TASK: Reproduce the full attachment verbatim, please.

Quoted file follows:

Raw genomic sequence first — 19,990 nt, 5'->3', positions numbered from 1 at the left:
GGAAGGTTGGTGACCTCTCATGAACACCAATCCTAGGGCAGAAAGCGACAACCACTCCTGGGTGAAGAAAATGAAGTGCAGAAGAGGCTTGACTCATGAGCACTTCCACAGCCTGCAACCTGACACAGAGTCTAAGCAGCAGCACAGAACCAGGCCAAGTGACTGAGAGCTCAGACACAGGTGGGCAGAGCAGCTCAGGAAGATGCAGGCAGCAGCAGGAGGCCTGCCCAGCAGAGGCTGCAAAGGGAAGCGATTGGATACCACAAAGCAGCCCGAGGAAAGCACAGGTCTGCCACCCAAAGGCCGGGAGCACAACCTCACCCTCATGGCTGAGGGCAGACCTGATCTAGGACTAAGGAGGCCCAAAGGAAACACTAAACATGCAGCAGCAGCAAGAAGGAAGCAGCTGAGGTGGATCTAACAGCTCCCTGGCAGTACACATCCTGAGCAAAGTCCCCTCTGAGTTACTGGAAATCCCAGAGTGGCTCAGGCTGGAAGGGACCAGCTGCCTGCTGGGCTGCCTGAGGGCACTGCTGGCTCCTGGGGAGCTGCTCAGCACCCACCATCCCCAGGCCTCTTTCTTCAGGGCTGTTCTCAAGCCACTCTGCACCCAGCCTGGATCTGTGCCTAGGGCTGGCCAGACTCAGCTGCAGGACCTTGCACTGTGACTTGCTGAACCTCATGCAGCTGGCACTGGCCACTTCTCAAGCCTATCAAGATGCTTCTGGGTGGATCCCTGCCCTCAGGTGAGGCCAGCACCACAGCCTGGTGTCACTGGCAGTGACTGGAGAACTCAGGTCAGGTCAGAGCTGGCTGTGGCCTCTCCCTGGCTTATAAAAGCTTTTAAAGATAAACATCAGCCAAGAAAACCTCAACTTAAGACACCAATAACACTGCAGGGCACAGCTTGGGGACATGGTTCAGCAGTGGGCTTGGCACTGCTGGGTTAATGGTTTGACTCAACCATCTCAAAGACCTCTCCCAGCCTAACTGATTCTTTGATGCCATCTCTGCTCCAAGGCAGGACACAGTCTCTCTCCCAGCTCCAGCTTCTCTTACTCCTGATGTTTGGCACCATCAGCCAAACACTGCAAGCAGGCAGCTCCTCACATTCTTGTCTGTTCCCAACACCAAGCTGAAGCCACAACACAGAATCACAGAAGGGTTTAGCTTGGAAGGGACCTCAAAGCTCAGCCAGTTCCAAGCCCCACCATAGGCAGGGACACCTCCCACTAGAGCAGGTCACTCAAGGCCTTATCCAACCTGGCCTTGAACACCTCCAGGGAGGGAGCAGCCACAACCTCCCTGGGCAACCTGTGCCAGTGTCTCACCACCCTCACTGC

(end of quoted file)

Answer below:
Raw genomic sequence first — 19,990 nt, 5'->3', positions numbered from 1 at the left:
GGAAGGTTGGTGACCTCTCATGAACACCAATCCTAGGGCAGAAAGCGACAACCACTCCTGGGTGAAGAAAATGAAGTGCAGAAGAGGCTTGACTCATGAGCACTTCCACAGCCTGCAACCTGACACAGAGTCTAAGCAGCAGCACAGAACCAGGCCAAGTGACTGAGAGCTCAGACACAGGTGGGCAGAGCAGCTCAGGAAGATGCAGGCAGCAGCAGGAGGCCTGCCCAGCAGAGGCTGCAAAGGGAAGCGATTGGATACCACAAAGCAGCCCGAGGAAAGCACAGGTCTGCCACCCAAAGGCCGGGAGCACAACCTCACCCTCATGGCTGAGGGCAGACCTGATCTAGGACTAAGGAGGCCCAAAGGAAACACTAAACATGCAGCAGCAGCAAGAAGGAAGCAGCTGAGGTGGATCTAACAGCTCCCTGGCAGTACACATCCTGAGCAAAGTCCCCTCTGAGTTACTGGAAATCCCAGAGTGGCTCAGGCTGGAAGGGACCAGCTGCCTGCTGGGCTGCCTGAGGGCACTGCTGGCTCCTGGGGAGCTGCTCAGCACCCACCATCCCCAGGCCTCTTTCTTCAGGGCTGTTCTCAAGCCACTCTGCACCCAGCCTGGATCTGTGCCTAGGGCTGGCCAGACTCAGCTGCAGGACCTTGCACTGTGACTTGCTGAACCTCATGCAGCTGGCACTGGCCACTTCTCAAGCCTATCAAGATGCTTCTGGGTGGATCCCTGCCCTCAGGTGAGGCCAGCACCACAGCCTGGTGTCACTGGCAGTGACTGGAGAACTCAGGTCAGGTCAGAGCTGGCTGTGGCCTCTCCCTGGCTTATAAAAGCTTTTAAAGATAAACATCAGCCAAGAAAACCTCAACTTAAGACACCAATAACACTGCAGGGCACAGCTTGGGGACATGGTTCAGCAGTGGGCTTGGCACTGCTGGGTTAATGGTTTGACTCAACCATCTCAAAGACCTCTCCCAGCCTAACTGATTCTTTGATGCCATCTCTGCTCCAAGGCAGGACACAGTCTCTCTCCCAGCTCCAGCTTCTCTTACTCCTGATGTTTGGCACCATCAGCCAAACACTGCAAGCAGGCAGCTCCTCACATTCTTGTCTGTTCCCAACACCAAGCTGAAGCCACAACACAGAATCACAGAAGGGTTTAGCTTGGAAGGGACCTCAAAGCTCAGCCAGTTCCAAGCCCCACCATAGGCAGGGACACCTCCCACTAGAGCAGGTCACTCAAGGCCTTATCCAACCTGGCCTTGAACACCTCCAGGGAGGGAGCAGCCACAACCTCCCTGGGCAACCTGTGCCAGTGTCTCACCACCCTCACTGC